Lee Zeldin, House Freshman, Is a Foreign-Affairs Firebrand
MEDFORD, N.Y. — Lee M. Zeldin, the freshman congressman from Long Island, has never been one to wait his turn.
Just months after taking office, Representative Zeldin, 35, has seized a space as one of the Republican Party’s most energetic — and caustic — spokesmen on foreign affairs. He has become a Fox News staple, often reeling off one-liner barbs on President Obama’s handling of the Islamic State, or the Iraqi army’s performance in battle.
And as the only Jewish Republican in Congress, Mr. Zeldin has been a ferocious critic of the Obama administration’s uneven relationship with Israel. His profile as an Obama antagonist is likely to keep growing, as the White House’s nuclear talks with Iran remain in the spotlight this summer.
But on a recent Friday in his district in Suffolk County, Mr. Zeldin cut a less provocative figure as he stood, hands clasped across his waist and swaying almost imperceptibly, as a group of elderly people sang “God Bless America” at a country club. Sandy-haired and soft-faced, he shook hands around the room before departing for his next stop: a local troop of Girl Scouts.
Mr. Zeldin, more than most Republicans in the House of Representatives, has straddled two roles since joining it this year. He has rubbed shoulders with the billionaire conservative donors Sheldon and Miriam Adelson and accompanied Prime Minister Benjamin Netanyahu of Israel on a visit to Capitol Hill.
An Iraq war veteran, Mr. Zeldin has denounced Mr. Obama, saying the president is seeking to govern “as a monarch,” and questioned whether the president is “playing for the same team” when it comes to national security.
Yet Mr. Zeldin must also grapple with an unusually demanding political situation at home. Unlike many of his colleagues, whose congressional districts are drawn in a way that minimizes political competition, his is an evenly divided tract covering eastern Long Island, stretching from suburban Stony Brook and Medford out to the Hamptons. Mr. Obama won there in both his campaigns, and Mr. Zeldin lost a race for the congressional seat in 2008.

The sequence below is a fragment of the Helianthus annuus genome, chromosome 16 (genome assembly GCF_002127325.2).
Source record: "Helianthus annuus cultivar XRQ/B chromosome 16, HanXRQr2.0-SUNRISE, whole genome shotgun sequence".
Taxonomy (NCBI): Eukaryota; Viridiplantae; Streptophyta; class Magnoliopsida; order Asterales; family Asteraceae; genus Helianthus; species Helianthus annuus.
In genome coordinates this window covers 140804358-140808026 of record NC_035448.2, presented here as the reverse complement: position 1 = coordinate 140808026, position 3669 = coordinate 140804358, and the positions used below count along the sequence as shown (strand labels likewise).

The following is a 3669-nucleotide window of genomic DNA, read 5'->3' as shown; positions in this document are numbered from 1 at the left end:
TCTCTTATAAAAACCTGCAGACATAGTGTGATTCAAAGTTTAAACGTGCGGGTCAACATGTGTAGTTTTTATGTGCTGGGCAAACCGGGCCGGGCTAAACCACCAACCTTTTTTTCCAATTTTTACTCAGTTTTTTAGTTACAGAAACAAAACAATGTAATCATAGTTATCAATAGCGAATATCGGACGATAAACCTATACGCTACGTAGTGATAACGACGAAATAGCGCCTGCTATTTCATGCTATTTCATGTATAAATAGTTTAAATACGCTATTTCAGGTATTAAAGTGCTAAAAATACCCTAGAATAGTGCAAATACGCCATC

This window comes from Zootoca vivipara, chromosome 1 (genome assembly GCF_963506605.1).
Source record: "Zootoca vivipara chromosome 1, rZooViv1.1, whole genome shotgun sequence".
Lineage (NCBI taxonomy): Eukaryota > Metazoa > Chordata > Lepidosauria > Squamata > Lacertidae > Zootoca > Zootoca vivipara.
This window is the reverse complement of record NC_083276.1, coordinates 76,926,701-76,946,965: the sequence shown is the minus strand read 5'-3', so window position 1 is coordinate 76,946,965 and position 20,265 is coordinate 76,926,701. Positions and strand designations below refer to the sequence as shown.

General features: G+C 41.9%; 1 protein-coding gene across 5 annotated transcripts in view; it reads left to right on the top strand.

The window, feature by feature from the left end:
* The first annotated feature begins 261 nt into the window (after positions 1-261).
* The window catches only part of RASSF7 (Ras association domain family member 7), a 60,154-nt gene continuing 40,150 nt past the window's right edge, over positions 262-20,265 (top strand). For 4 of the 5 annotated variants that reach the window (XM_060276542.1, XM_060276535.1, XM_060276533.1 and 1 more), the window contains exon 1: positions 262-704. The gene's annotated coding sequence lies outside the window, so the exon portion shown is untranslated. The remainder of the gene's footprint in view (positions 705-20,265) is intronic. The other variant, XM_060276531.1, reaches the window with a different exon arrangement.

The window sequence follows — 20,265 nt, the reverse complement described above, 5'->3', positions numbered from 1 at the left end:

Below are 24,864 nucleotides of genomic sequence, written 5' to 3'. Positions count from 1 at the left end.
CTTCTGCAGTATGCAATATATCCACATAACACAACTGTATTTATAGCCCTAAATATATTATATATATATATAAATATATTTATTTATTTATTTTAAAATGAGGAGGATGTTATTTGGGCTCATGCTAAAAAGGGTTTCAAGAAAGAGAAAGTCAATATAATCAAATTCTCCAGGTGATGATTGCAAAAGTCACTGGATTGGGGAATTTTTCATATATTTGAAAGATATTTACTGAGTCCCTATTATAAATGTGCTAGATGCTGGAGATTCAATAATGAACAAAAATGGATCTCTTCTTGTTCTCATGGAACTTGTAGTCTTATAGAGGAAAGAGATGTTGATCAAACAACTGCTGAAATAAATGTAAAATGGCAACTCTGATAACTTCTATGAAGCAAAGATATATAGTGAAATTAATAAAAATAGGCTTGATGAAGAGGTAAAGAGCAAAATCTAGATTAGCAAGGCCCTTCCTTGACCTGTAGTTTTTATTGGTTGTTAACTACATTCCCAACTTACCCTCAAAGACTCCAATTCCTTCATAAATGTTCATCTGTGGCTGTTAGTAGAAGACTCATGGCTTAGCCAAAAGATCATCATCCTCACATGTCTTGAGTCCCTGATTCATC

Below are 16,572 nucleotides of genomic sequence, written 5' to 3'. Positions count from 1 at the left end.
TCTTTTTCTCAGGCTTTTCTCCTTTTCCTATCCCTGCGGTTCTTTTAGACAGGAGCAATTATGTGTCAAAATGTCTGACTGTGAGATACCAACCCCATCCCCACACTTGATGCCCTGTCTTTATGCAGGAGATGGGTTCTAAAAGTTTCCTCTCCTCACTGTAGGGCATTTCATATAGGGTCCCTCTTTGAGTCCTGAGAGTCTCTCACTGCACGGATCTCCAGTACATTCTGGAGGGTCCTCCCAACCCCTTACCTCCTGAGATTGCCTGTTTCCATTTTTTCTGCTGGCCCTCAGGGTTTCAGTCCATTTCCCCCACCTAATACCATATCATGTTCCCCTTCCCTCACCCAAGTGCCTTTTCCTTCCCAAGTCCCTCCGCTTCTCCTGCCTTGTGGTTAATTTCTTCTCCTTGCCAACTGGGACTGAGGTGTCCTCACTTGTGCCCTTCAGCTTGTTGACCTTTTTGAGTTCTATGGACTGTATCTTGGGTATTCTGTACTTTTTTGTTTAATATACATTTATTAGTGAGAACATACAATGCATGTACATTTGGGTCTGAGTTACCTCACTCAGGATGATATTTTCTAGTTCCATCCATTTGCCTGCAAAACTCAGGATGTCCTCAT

The congressman’s 2016 re-election bid will be a test of his brand of strident hawkishness, and of whether a conservative up-and-comer can have any future in Democratic-leaning New York.
Mr. Zeldin, who was a state senator before going to Washington, said his national profile could only help him, politically. The weighty military matters he grapples with now, he said, have a different urgency than local issues he previously dealt with — removing fees on certain fishing licenses, for instance.
“Fighting for that issue on behalf of tens of thousands of Long Islanders who had to get these licenses, that evokes passion,” Mr. Zeldin said, alluding to a debate early in his Senate term. “Then you go down to Washington and you’re having a conversation of, ‘How do you kill ISIS?’ It’s like a whole other level of passion.”
National Republicans have long viewed Mr. Zeldin as a star in the making. A few days after losing re-election in a Republican primary last year, Eric Cantor, then the House majority leader and the most senior Jewish Republican official in Washington, visited Long Island to raise money for Mr. Zeldin’s successful bid against Representative Tim Bishop, the Democratic incumbent.
Mr. Zeldin continues to receive muscular support from the top of his party: Speaker John A. Boehner is scheduled to appear at a fund-raising event for Mr. Zeldin this month. The freshman lawmaker has won fund-raising assistance, too, from the Republican Jewish Coalition, a national group tied to the Adelsons; he has spoken at coalition events in California, Florida and Illinois so far this year.
Representative Peter T. King, who represents an adjacent district on Long Island, said Mr. Zeldin’s elevated position would show constituents that their congressman was “listened to on national issues.” Mr. King, a moderate Republican frequently critical of the party’s leadership, noted that Mr. Zeldin had taken a more orthodox conservative path in Washington.